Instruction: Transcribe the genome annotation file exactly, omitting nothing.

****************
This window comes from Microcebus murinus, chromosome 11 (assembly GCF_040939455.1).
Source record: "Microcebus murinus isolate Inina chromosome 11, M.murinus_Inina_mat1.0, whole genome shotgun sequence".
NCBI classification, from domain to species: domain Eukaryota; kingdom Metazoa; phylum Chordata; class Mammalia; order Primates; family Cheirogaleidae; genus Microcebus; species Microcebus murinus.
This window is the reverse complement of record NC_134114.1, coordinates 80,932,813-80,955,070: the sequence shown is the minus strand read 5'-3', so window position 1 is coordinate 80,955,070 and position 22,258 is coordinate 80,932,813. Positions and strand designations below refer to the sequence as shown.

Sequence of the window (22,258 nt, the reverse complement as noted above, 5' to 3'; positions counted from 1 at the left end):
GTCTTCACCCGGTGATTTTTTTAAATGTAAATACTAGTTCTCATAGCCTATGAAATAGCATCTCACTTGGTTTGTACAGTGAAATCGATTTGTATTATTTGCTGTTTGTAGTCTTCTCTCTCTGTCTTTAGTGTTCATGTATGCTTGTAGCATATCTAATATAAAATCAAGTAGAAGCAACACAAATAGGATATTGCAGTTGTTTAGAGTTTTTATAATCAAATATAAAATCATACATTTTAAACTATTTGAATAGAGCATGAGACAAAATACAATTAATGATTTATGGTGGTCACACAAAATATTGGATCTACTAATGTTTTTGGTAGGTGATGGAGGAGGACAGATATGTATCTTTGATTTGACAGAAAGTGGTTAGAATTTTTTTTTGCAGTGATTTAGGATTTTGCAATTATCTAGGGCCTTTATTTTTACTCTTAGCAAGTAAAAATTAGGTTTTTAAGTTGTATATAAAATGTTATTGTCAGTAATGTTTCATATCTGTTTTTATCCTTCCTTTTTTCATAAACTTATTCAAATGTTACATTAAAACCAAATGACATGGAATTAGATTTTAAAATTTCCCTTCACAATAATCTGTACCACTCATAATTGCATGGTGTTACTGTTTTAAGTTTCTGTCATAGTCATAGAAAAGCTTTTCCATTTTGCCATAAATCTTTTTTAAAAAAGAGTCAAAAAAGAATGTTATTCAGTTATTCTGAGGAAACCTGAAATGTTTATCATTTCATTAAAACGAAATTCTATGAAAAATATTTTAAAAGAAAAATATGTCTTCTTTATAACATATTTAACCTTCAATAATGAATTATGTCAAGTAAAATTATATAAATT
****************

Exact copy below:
This window comes from Microcebus murinus, chromosome 11 (assembly GCF_040939455.1).
Source record: "Microcebus murinus isolate Inina chromosome 11, M.murinus_Inina_mat1.0, whole genome shotgun sequence".
NCBI classification, from domain to species: domain Eukaryota; kingdom Metazoa; phylum Chordata; class Mammalia; order Primates; family Cheirogaleidae; genus Microcebus; species Microcebus murinus.
This window is the reverse complement of record NC_134114.1, coordinates 80,932,813-80,955,070: the sequence shown is the minus strand read 5'-3', so window position 1 is coordinate 80,955,070 and position 22,258 is coordinate 80,932,813. Positions and strand designations below refer to the sequence as shown.

Sequence of the window (22,258 nt, the reverse complement as noted above, 5' to 3'; positions counted from 1 at the left end):
GTCTTCACCCGGTGATTTTTTTAAATGTAAATACTAGTTCTCATAGCCTATGAAATAGCATCTCACTTGGTTTGTACAGTGAAATCGATTTGTATTATTTGCTGTTTGTAGTCTTCTCTCTCTGTCTTTAGTGTTCATGTATGCTTGTAGCATATCTAATATAAAATCAAGTAGAAGCAACACAAATAGGATATTGCAGTTGTTTAGAGTTTTTATAATCAAATATAAAATCATACATTTTAAACTATTTGAATAGAGCATGAGACAAAATACAATTAATGATTTATGGTGGTCACACAAAATATTGGATCTACTAATGTTTTTGGTAGGTGATGGAGGAGGACAGATATGTATCTTTGATTTGACAGAAAGTGGTTAGAATTTTTTTTTGCAGTGATTTAGGATTTTGCAATTATCTAGGGCCTTTATTTTTACTCTTAGCAAGTAAAAATTAGGTTTTTAAGTTGTATATAAAATGTTATTGTCAGTAATGTTTCATATCTGTTTTTATCCTTCCTTTTTTCATAAACTTATTCAAATGTTACATTAAAACCAAATGACATGGAATTAGATTTTAAAATTTCCCTTCACAATAATCTGTACCACTCATAATTGCATGGTGTTACTGTTTTAAGTTTCTGTCATAGTCATAGAAAAGCTTTTCCATTTTGCCATAAATCTTTTTTAAAAAAGAGTCAAAAAAGAATGTTATTCAGTTATTCTGAGGAAACCTGAAATGTTTATCATTTCATTAAAACGAAATTCTATGAAAAATATTTTAAAAGAAAAATATGTCTTCTTTATAACATATTTAACCTTCAATAATGAATTATGTCAAGTAAAATTATATAAATT